As a recent addition to the Zivtech team who doesn’t come from a technical background, I’ve been exposed to a lot of new technologies and terminologies. When our CEO assigned the task of getting a WPEngine site to work with Probo, I knew it would be a challenging learning experience. With less technical expertise than many other WPEngine users, I was prepared for potential speed bumps along the way.
Through the experience, I learned that HTML, CSS, and Git can be difficult to work with when you’re a beginner. There is a significant learning curve involved with picking up these tools, especially for those completely unfamiliar with them. However, in the world of web development they are everyday tools, and it’s important to know how to navigate each one. Even with my limited knowledge, I was able to successfully set up the site, and I learned a lot in the process.
Setting up Your Site
Start by going to https://wpengine.com/git and follow the instructions to set up your site with Git, both locally and on GitHub. Make sure that you choose to backup the entire site, including the database, when you reach that step.
Create a file with the name .probo.yaml and add the following text:
- name: Site setup
Save this file into the top-level/root folder of your repository. You can either place the file locally in the root of your WPEngine repository and push it to GitHub using Git, or simply create a file named “.probo.yaml” on GitHub, paste the text from the yaml in, and commit it to your Master branch. The images below demonstrate the latter option.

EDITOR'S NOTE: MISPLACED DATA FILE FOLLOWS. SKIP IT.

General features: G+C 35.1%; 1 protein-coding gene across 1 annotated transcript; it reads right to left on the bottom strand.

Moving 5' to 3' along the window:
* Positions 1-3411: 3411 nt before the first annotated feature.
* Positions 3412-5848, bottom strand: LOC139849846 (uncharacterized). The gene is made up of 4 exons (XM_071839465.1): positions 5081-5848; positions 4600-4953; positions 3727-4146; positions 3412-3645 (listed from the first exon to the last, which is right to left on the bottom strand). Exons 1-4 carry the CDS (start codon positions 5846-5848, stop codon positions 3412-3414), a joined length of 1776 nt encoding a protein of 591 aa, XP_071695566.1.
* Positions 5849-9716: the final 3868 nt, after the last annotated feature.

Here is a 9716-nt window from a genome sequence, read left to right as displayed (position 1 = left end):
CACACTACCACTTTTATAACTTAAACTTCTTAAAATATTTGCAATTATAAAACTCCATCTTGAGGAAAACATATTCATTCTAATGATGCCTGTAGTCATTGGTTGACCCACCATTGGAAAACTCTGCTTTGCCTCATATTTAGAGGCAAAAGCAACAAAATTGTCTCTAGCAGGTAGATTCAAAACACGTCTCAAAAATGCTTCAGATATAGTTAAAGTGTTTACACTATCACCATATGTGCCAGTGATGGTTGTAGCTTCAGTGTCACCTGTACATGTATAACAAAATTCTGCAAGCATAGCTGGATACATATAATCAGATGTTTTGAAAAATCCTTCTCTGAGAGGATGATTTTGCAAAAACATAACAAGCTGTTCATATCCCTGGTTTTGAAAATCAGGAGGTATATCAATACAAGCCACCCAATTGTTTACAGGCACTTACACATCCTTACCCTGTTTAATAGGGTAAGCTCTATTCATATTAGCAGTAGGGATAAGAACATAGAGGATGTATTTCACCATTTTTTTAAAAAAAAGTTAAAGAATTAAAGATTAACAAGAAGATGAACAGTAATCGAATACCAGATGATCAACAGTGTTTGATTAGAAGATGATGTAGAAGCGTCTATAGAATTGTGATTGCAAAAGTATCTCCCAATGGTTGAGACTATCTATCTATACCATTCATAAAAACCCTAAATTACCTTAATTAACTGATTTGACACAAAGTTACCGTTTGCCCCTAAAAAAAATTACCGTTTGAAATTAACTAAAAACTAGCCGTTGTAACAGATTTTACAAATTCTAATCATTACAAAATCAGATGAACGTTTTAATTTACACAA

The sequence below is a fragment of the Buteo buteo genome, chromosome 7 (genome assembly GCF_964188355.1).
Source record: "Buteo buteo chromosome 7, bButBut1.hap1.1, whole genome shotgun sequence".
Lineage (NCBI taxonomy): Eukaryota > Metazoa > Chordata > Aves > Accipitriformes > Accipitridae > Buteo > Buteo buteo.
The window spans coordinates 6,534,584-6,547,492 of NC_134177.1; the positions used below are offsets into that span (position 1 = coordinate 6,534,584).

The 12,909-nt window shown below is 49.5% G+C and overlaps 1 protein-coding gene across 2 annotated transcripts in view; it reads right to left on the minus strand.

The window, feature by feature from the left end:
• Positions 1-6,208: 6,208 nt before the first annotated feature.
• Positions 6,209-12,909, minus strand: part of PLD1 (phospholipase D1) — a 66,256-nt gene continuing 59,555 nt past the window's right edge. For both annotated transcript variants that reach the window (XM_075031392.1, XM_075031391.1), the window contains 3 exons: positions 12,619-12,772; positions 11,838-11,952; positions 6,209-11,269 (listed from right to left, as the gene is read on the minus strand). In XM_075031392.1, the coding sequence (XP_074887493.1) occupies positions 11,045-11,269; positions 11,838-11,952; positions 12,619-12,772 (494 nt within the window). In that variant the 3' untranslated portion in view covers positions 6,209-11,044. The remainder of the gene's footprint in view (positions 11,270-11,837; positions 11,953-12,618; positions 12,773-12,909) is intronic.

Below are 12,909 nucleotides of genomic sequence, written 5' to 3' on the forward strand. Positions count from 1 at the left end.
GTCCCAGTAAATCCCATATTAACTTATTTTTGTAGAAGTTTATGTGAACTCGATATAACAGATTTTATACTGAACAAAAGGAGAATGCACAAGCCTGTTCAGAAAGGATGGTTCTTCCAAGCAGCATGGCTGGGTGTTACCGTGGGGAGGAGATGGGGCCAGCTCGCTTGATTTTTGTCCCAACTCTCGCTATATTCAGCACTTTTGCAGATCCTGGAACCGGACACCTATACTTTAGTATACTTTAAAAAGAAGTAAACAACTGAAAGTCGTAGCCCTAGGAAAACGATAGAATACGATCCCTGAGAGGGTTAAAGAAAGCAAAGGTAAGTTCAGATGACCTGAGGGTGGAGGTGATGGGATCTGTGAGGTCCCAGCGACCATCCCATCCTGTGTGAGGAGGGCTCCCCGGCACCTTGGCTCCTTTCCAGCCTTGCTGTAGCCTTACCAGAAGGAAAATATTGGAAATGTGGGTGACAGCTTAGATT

Next, sign up for Probo using your GitHub account and enable the repository for your WPEngine site.
Click the “Activate Repos” button.
Then go to the repository of your GitHub repo and click the button next to the repo name to turn it on (it should turn green). If for some reason you don’t see your repo, click the “Sync Repos” button again to see if it appears.
Click on the button next to the name of the enabled WPEngine repo, which should turn green to indicate it’s enabled. Then click “View Project.”
On the menu on the left side select “Build Assets.”
Next, find the database on your computer from the WPEngine backup you created in the first step, which should be located at /wp-content/mysql.sql.
Upload your mysql.sql file by dragging and dropping it into the window or clicking in the window and selecting the file from your file system.
Your Probo app should now be set up, but to see it in action you’ll have to make a change in your codebase and create a pull request. For more information on what a pull request is, please see: https://help.github.com/articles/about-pull-requests/.
Although the overall process was challenging for someone with my level of expertise, I now feel like I have a much greater understanding of all the tools involved.
I took my new understanding one step further and learned how to put the new site into action. I’ll walk you through this process in my next post, but if you have any questions in the meantime make sure to check out our resources or comment below.